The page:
Reproductive rights are a core Democratic value, period. National and blue-state Democrats should all favor reproductive rights. Edwards’ terrible positions on reproductive rights shouldn’t be ignored. Even if an opponent of reproductive rights has to be supported for tactical reasons, we shouldn’t lose sight of the importance of reproductive freedom.

Given the importance of protecting a woman’s right to choose, it is tempting to go further than that, and suggest that opposing reproductive rights should be a “dealbreaker” that makes supporting any candidate unacceptable regardless of the context. Tempting, but very wrong.


The Louisiana election was not a question of whether the Medicaid expansion is more important than reproductive rights. Vitter is also a steadfast opponent of abortion rights, and for that matter, even a pro-choice governor would not be able to get rid of Louisiana’s bad anti-abortion laws all by himself. The choice was between someone who is bad for reproductive rights and against Medicaid expansion and someone who is bad for reproductive rights and for Medicaid expansion. There’s no choice for liberals there at all: You obviously vote for the latter. Telling poor people to wait for health care until an across-the-board liberal can win statewide election in Louisiana is a really bad idea. Not because reproductive freedom isn’t extremely important, but because there are other crucial issues, and denying poor people health care wouldn’t protect anyone’s reproductive rights.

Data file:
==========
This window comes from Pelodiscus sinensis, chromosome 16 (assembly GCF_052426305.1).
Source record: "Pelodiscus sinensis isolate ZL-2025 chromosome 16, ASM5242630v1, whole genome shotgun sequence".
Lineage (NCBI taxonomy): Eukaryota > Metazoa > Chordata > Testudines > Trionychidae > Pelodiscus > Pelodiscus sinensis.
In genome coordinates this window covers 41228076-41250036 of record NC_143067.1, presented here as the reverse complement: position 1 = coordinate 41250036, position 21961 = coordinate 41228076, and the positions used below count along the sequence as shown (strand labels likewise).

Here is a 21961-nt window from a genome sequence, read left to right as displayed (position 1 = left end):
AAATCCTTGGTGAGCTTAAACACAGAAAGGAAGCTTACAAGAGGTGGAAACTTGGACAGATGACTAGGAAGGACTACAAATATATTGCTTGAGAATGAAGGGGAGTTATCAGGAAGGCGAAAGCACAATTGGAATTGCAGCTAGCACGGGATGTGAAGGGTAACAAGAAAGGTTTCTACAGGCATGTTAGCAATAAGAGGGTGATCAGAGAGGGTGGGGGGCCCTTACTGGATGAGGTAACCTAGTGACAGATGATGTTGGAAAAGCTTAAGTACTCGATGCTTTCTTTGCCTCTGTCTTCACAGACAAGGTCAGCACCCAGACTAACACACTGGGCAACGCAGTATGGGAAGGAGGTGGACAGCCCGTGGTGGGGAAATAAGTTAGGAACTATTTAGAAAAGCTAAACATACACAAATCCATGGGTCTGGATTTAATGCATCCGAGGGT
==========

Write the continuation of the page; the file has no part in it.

Indeed, “dealbreaker” logic simply doesn’t work in the context of elections between polarized parties. The inevitable outcome of waiting until it’s possible to address every major priority is that you would address none of them. Progressive voters in most elections, including every election for president ever, face the dilemma faced by progressive voters in Louisiana.